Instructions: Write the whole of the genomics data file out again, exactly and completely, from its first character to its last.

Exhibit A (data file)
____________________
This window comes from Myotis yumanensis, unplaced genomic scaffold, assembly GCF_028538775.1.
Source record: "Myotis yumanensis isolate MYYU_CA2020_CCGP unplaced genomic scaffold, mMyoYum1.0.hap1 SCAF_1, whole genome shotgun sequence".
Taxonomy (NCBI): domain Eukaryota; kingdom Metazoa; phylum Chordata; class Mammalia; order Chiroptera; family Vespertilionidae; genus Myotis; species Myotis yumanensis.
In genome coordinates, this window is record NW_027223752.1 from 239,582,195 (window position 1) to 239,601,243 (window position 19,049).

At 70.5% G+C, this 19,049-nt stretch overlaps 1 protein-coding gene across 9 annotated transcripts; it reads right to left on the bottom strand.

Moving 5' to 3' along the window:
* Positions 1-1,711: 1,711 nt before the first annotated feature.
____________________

This window comes from Myotis yumanensis, unplaced genomic scaffold, assembly GCF_028538775.1.
Source record: "Myotis yumanensis isolate MYYU_CA2020_CCGP unplaced genomic scaffold, mMyoYum1.0.hap1 SCAF_1, whole genome shotgun sequence".
Taxonomy (NCBI): domain Eukaryota; kingdom Metazoa; phylum Chordata; class Mammalia; order Chiroptera; family Vespertilionidae; genus Myotis; species Myotis yumanensis.
In genome coordinates, this window is record NW_027223752.1 from 239,582,195 (window position 1) to 239,601,243 (window position 19,049).

At 70.5% G+C, this 19,049-nt stretch overlaps 1 protein-coding gene across 9 annotated transcripts; it reads right to left on the bottom strand.

Moving 5' to 3' along the window:
* Positions 1-1,711: 1,711 nt before the first annotated feature.